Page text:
Five Current 2019 Wine trends

Let’s start off by understanding current alcoholic preferences in United States. Beer is still king in this country at 40% of all alcohol drinkers. It is followed by wine at 30%, and liquor at 26%. Who knows what the other 4% drink. Although a recent Gallup Poll shows liquor catching up to wine at 29%, America is still the largest wine consuming nation in the world. Total wine sales in 2017 were $62.7 billion, a 3% increase from 2016. Wine sales continue to grow in this country despite beer being king, and liquor sales nipping at the wine’s heals. Wine is fun, and can be both trendy and fashionable. Americans really started expanding their wine tastes in the late 1980’s, and the last couple of decades have brought us different trends and tastes. Let’s look at a few hot trends in 2019.

Rose` is Here to Stay!

Or at least it seems like it. The biggest shift in this trend is that Americans are now drinking rose` throughout the year, not just when it is in season. According to Wine Master Dr. Liz Hatch, rose` leads all other wine categories in growth at a 59% increase in value from 2016 to 2017. The top selling rose’ country is France at 51%, followed by the U.S. at 37%, and Italy at 5%. Although France obviously dominates this category. People do seem to be opening up to new rose’ regions in Italy and Spain, not just Provence. However, there is a stigma beginning to form around the consumption of rose`. It is starting to be called the wine of “elites”, or worse yet “elite wannabes”. Not sure how this can stick, since rose` average prices points run between $11 and $15 per bottle. Those are not exactly elite prices. So keep on enjoying that wonderful glass of rose` that you love. If someone refers to you as being elite, just stick your pinky out and smile.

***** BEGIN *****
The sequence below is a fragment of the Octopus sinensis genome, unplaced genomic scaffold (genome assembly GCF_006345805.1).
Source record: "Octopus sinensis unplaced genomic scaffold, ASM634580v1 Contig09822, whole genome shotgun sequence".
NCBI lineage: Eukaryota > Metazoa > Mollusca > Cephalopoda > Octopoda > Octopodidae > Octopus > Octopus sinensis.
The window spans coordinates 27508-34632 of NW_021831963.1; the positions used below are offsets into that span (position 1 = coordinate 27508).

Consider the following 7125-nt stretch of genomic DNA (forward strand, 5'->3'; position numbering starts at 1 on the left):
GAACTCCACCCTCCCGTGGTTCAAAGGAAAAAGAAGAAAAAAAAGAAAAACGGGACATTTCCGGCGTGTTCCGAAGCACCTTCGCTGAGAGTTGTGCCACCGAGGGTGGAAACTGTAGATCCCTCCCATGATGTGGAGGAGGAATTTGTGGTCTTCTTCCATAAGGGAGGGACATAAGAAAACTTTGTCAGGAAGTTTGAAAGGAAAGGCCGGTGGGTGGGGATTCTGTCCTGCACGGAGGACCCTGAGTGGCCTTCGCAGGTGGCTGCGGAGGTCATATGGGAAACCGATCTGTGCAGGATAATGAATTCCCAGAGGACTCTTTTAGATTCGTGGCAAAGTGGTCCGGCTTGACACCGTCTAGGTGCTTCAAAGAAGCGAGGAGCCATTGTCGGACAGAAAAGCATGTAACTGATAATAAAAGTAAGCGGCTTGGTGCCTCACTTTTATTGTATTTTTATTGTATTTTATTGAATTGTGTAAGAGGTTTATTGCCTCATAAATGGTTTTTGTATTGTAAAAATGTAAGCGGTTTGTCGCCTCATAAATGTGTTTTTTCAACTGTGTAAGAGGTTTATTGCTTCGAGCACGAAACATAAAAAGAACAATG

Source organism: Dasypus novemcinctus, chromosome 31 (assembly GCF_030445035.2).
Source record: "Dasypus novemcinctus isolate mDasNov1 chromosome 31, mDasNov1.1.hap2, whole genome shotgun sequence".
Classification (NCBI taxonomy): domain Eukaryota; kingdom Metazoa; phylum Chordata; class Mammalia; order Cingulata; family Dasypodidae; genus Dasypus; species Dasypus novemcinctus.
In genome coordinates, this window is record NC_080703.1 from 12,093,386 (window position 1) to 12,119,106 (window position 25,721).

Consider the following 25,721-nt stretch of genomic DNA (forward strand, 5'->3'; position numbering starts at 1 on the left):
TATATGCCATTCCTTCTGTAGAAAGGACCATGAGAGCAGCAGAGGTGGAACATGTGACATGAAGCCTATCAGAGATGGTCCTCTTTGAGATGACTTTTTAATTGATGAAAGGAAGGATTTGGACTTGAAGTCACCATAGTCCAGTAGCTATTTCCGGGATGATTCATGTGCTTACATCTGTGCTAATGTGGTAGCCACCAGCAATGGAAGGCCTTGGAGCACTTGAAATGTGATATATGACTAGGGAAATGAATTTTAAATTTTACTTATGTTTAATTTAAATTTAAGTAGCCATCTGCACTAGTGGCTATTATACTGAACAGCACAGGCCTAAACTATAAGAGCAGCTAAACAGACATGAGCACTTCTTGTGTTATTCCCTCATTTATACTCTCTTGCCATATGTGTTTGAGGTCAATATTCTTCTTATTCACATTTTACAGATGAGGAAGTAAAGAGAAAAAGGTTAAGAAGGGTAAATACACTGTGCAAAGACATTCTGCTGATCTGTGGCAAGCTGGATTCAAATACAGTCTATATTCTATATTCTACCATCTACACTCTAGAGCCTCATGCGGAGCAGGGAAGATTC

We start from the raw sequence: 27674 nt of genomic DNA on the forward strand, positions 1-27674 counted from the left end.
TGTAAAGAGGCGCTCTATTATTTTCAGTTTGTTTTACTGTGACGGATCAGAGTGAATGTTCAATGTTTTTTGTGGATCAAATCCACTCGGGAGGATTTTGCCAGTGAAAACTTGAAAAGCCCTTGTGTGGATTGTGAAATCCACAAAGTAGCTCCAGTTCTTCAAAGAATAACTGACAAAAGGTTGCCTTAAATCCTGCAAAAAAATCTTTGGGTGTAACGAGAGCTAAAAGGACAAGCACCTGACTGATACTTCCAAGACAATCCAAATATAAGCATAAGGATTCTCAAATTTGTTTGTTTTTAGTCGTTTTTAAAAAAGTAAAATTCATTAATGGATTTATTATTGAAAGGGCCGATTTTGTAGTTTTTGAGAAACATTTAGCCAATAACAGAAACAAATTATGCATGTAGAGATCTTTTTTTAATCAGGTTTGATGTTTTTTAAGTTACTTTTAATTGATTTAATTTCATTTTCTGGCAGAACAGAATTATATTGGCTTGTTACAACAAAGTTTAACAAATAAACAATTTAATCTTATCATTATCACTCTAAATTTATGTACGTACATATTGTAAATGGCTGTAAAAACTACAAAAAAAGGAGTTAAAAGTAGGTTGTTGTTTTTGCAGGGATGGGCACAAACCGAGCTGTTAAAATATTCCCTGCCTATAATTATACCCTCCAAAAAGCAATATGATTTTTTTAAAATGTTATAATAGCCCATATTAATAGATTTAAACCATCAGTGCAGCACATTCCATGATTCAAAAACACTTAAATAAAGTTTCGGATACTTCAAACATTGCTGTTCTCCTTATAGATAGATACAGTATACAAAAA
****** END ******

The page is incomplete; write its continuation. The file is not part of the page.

Natural Wines?

Exactly what is a Natural Wine? You’ll hear lots of discussion on this topic. As Ashley Santoro, Regional Beverage Director, The Standard, New York, NY recently stated in a wine article in

Natural wines have become increasingly popular and recognized but without a lot of understanding. It’s hard to define what “natural” is and what it is not. I’m excited that the industry has been moving away from overusing the term “natural” and [is] instead defining wines by farming methods and the ethos of the individual winemaker.”

There actually is no agreed upon definition for Natural Wine. So here is a loose definition from “Natural Wine: An Introduction to Organic and Biodynamic Wines Made Naturally” (1st Edition)

The most excellent wine is one which has given pleasure by its own natural qualities, nothing must be mixed with it which might obscure its natural taste” (Columella)

Most people associate it with organic wine. But technically there are no rules for what constitutes a natural wine. The bottom line, natural wine seems to be wine that has little to nothing added to it during the wine making process. Especially sulfur dioxide, a common additive to help with fermentation widely used in the 1970’s and 80’s. All this being said, they are all the rage. With the definition being so vague, wineries are beginning to jump on the trend left and right. Many are defining their wines by their growing methods and then labeling themselves as natural. Many of the wines are very interesting, some are just fancy labeled and bleh. Just like any varietal you may like, if you find one that floats your boat, stick with it.

Buying Wine by the Six Pack

What was the biggest hit at the pool in our building this summer? Easy, it was canned wine. Something that 95% of wine drinkers would have turned their noses up at only 2 or 3 years ago. According to Cristie Norman, Sommelier and Wine Educator at Spago, Los Angeles, CA